February 23, 2009
Welcome to Django 1.1 alpha 1!
This is the first in a series of preview/development releases leading up to the eventual release of Django 1.1, currently scheduled to take place in April 2009. This release is primarily targeted at developers who are interested in trying out new features and testing the Django codebase to help identify and resolve bugs prior to the final 1.1 release.
As such, this release is not intended for production use, and any such use is discouraged.
Two major enhancements have been added to Django’s object-relational mapper (ORM):
It’s now possible to run SQL aggregate queries (i.e. COUNT(), MAX(), MIN(), etc.) from within Django’s ORM. You can choose to either return the results of the aggregate directly, or else annotate the objects in a QuerySet with the results of the aggregate query.
This feature is available as new QuerySet.aggregate()`() and QuerySet.annotate()`() methods, and is covered in detail in the ORM aggregation documentation
Tests written using Django’s testing framework now run dramatically faster (as much as 10 times faster in many cases).
This was accomplished through the introduction of transaction-based tests: when using django.test.TestCase, your tests will now be run in a transaction which is rolled back when finished, instead of by flushing and re-populating the database. This results in an immense speedup for most types of unit tests. See the documentation for TestCase and TransactionTestCase for a full description, and some important notes on database support.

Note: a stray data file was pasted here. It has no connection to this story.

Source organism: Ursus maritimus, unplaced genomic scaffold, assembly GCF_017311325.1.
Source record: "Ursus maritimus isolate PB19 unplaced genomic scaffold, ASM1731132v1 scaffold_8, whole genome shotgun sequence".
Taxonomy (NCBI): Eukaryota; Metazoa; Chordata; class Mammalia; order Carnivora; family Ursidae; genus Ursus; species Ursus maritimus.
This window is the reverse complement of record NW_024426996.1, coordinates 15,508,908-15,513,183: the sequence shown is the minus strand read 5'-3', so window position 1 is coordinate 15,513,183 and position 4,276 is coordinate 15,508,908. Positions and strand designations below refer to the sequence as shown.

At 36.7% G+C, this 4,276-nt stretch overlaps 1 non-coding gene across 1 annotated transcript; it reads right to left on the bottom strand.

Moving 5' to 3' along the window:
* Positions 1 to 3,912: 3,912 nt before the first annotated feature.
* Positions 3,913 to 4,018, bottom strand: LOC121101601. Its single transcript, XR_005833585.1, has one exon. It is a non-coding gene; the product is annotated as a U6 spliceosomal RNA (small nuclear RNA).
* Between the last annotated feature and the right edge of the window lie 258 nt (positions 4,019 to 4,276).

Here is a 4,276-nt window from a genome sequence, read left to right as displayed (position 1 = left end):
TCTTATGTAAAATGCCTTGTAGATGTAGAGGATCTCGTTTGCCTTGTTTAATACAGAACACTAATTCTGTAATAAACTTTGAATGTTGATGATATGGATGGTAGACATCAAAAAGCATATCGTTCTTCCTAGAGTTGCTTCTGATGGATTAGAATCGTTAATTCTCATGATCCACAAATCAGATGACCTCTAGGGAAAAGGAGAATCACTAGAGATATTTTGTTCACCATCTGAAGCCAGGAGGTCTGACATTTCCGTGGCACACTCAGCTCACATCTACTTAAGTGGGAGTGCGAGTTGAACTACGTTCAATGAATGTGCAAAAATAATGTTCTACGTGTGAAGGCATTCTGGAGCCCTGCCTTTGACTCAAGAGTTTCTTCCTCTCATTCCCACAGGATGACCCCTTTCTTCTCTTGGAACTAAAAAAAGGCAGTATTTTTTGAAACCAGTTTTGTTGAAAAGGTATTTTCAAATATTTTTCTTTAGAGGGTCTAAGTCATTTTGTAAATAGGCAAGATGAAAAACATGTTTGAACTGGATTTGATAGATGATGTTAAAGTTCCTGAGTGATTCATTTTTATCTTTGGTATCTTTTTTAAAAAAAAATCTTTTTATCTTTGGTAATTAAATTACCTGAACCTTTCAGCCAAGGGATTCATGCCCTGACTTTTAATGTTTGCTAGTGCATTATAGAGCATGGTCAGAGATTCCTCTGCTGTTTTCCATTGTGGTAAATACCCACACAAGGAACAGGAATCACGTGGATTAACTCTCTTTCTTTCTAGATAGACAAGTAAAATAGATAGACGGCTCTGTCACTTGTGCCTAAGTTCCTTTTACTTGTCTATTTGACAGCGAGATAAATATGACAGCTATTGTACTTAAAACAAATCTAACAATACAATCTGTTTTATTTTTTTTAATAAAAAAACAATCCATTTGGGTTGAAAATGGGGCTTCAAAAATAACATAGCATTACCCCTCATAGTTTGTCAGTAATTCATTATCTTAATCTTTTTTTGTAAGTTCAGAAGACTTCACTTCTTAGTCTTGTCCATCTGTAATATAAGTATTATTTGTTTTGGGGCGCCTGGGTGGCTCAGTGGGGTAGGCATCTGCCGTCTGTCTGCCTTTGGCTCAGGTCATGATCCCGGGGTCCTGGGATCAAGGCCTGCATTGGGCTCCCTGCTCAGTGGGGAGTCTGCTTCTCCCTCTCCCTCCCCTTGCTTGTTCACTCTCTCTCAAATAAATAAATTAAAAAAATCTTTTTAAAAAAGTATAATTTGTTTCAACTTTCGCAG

Other new features and changes introduced since Django 1.0 include:
Before Django 1.1 goes final, several other preview/development releases will be made available. The current schedule consists of at least the following:
If deemed necessary, additional alpha, beta or release candidate packages will be issued prior to the final 1.1 release.
In order to provide a high-quality 1.1 release, we need your help. Although this alpha release is, again, not intended for production use, you can help the Django team by trying out the alpha codebase in a safe test environment and reporting any bugs or issues you encounter. The Django ticket tracker is the central place to search for open issues:
Please open new tickets if no existing ticket corresponds to a problem you’re running into.
Additionally, discussion of Django development, including progress toward the 1.1 release, takes place daily on the django-developers mailing list:
... and in the #django-dev IRC channel on irc.freenode.net. If you’re interested in helping out with Django’s development, feel free to join the discussions there.
Django’s online documentation also includes pointers on how to contribute to Django:
Contributions on any level – developing code, writing documentation or simply triaging tickets and helping to test proposed bugfixes – are always welcome and appreciated.
Development sprints for Django 1.1 will also be taking place at PyCon US 2009, on the dedicated sprint days (March 30 through April 2), and anyone who wants to help out is welcome to join in, either in person at PyCon or virtually in the IRC channel or on the mailing list.